In the sales process, prospects often tell “white lies” to deflect you. They say they can’t meet with you because of their doctor’s appointments (no such thing), their existing coverages (no such policy), or their existing advisors (no such brother-in-law). If you do get to meet with them, they may tell more serious lies, such as hiding medical conditions, overstating assets or hiding their true motivations for taking your time.
So what do you do when a prospect or client lies to you? The answer depends on your assessment of the magnitude — and context — of the lie. So the next time a prospect or client lies to you, take a deep breath, then …
1. Give the person the benefit of the doubt. Don’t automatically assume someone is lying. Probe to see if there’s a misunderstanding.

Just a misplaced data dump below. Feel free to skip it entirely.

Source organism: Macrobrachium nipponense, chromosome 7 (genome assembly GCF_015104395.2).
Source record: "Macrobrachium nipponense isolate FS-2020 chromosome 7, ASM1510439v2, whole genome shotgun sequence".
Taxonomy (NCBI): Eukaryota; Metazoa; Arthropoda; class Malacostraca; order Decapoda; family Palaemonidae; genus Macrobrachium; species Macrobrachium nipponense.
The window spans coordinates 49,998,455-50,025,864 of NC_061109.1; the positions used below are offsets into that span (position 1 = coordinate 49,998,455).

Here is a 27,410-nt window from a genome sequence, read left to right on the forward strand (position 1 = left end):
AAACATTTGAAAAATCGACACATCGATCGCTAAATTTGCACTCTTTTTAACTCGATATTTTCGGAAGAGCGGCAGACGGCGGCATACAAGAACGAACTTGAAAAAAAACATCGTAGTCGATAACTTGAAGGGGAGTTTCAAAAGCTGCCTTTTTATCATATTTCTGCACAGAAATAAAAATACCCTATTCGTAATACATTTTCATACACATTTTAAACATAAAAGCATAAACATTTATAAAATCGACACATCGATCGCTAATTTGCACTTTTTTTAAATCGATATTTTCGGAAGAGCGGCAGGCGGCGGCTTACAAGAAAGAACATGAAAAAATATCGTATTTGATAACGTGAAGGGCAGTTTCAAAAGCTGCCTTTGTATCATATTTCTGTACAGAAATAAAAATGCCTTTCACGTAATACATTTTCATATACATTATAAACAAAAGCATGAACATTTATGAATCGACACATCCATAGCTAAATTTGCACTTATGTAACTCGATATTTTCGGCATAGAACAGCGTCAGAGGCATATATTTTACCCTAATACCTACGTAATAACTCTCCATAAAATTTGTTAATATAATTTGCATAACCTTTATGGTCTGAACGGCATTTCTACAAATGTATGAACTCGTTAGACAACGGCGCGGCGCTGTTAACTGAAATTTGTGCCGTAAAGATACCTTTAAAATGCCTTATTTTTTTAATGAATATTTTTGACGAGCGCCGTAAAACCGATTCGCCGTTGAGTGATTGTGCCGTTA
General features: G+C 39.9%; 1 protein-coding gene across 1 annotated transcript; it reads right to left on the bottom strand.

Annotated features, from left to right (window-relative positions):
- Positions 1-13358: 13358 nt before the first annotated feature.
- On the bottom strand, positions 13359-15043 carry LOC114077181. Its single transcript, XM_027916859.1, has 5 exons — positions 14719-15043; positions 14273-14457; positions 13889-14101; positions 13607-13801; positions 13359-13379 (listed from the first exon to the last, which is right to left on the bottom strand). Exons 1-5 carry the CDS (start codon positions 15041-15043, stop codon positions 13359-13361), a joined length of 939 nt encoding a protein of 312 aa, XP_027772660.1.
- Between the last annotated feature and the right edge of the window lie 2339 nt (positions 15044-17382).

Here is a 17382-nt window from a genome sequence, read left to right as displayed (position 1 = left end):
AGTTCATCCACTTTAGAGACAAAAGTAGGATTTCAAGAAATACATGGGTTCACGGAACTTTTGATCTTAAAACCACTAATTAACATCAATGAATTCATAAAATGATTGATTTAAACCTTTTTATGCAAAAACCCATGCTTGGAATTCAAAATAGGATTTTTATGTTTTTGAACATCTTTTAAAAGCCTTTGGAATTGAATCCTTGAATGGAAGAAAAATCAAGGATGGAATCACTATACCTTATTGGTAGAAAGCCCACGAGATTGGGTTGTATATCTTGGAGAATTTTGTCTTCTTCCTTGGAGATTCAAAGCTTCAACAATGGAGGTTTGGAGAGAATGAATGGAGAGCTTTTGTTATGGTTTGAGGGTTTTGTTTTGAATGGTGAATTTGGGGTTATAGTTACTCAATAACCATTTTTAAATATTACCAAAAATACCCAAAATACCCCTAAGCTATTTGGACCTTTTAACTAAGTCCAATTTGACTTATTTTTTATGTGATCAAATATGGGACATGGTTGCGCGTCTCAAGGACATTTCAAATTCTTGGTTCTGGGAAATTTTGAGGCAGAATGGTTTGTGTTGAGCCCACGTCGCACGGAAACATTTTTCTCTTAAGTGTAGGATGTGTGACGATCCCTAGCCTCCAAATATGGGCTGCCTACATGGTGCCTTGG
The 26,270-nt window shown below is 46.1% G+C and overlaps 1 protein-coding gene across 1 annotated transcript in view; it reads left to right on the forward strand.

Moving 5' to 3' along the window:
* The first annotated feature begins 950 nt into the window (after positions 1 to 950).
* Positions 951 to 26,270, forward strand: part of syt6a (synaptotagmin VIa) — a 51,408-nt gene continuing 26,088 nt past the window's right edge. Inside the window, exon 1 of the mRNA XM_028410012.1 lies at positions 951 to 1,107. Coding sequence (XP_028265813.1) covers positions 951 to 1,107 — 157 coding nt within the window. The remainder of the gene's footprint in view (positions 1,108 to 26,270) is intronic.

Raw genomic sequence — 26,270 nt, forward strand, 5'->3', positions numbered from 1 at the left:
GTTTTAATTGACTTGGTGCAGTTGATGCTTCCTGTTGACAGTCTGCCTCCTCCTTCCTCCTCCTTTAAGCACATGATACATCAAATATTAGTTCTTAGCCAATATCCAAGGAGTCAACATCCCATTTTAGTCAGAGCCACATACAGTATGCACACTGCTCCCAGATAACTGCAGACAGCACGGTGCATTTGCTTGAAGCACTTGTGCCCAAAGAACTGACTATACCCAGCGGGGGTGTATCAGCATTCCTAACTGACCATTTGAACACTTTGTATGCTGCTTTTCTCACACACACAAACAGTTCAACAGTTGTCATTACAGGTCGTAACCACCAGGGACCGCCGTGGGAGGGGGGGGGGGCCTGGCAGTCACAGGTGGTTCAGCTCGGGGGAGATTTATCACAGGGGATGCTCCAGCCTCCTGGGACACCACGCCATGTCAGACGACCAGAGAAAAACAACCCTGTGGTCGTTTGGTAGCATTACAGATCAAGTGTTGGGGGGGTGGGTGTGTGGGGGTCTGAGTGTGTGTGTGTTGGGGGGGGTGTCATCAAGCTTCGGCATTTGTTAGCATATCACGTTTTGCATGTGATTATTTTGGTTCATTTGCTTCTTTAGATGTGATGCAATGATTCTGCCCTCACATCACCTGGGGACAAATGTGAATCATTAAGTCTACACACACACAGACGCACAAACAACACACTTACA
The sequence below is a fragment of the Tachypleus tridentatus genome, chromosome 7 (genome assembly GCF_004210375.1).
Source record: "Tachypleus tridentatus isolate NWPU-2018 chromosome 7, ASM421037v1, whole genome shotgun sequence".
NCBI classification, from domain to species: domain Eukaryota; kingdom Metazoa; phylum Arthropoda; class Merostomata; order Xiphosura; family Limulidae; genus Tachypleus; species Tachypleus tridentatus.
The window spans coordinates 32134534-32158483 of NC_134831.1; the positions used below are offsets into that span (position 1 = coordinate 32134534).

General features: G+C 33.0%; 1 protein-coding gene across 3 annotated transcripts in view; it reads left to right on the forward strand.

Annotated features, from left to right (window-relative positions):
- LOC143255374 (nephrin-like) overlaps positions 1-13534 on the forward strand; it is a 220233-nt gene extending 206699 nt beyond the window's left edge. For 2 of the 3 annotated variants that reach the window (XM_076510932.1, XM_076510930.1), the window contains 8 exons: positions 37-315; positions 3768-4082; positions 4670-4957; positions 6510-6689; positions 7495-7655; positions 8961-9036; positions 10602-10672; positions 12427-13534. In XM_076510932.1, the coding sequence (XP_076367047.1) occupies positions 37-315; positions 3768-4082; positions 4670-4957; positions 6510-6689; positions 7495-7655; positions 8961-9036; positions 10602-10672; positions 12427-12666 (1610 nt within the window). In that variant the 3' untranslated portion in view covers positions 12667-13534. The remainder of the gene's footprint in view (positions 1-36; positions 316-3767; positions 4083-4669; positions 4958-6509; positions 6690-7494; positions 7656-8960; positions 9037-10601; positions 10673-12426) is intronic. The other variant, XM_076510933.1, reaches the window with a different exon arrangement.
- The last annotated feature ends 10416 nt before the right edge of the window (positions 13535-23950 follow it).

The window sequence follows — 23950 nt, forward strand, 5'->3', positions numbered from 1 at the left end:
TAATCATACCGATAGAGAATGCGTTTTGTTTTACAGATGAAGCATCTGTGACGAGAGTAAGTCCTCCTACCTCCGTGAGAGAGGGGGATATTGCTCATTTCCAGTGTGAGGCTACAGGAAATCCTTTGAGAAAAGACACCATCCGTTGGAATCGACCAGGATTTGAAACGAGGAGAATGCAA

2. Call out the lie. When you hear a lie, don’t let it pass. Let the client know it’s in both of your best interests to be completely forthright. Then ask for a clarification.
3. Encourage the individual to come clean. When the person admits to lying, give him or her another chance. If the lying persists, reconsider whether you want him or her as a client.
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